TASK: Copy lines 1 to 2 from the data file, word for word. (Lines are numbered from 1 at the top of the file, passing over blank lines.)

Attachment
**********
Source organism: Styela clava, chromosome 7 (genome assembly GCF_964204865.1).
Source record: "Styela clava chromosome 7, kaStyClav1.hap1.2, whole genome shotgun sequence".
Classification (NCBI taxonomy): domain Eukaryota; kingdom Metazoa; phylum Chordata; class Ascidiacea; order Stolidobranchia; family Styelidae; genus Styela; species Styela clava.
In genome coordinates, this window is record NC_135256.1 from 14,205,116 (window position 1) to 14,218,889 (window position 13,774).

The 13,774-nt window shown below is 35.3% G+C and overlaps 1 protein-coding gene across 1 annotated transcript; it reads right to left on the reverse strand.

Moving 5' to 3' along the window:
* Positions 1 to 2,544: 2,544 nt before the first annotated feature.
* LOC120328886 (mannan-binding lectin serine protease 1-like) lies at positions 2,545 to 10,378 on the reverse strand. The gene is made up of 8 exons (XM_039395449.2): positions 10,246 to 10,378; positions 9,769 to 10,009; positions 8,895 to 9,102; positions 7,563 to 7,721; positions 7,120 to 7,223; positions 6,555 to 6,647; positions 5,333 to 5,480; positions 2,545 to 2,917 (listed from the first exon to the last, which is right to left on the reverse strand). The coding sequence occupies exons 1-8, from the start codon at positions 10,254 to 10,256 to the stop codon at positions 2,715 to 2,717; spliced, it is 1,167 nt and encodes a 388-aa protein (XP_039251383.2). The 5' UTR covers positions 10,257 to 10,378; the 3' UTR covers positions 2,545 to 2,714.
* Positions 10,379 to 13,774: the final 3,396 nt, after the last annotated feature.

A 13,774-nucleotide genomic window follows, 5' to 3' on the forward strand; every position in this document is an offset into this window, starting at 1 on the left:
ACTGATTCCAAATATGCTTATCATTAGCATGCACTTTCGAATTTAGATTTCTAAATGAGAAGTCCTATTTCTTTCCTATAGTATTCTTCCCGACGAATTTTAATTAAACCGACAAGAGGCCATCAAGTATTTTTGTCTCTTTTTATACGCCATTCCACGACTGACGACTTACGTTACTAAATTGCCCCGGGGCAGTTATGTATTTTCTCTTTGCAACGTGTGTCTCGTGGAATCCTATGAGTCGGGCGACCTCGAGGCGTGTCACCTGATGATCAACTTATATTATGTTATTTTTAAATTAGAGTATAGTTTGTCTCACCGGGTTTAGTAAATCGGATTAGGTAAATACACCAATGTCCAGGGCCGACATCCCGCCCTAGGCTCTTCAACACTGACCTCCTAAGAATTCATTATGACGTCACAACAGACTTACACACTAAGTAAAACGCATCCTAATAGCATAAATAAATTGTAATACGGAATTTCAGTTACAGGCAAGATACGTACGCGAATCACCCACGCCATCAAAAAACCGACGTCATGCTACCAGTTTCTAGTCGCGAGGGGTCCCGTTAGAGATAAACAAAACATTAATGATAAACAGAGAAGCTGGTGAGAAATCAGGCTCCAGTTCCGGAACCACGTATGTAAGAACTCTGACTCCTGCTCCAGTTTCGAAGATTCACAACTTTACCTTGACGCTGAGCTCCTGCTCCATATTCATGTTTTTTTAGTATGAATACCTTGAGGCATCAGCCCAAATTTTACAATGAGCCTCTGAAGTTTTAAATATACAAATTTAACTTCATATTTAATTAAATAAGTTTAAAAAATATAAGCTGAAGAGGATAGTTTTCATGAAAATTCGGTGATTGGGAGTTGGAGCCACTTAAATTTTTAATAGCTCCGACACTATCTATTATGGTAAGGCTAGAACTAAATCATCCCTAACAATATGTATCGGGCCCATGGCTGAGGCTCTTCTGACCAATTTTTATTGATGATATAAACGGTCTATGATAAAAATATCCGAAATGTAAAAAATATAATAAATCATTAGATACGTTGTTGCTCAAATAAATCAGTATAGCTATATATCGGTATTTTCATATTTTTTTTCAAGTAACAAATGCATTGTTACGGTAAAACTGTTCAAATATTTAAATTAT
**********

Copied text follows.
Source organism: Styela clava, chromosome 7 (genome assembly GCF_964204865.1).
Source record: "Styela clava chromosome 7, kaStyClav1.hap1.2, whole genome shotgun sequence".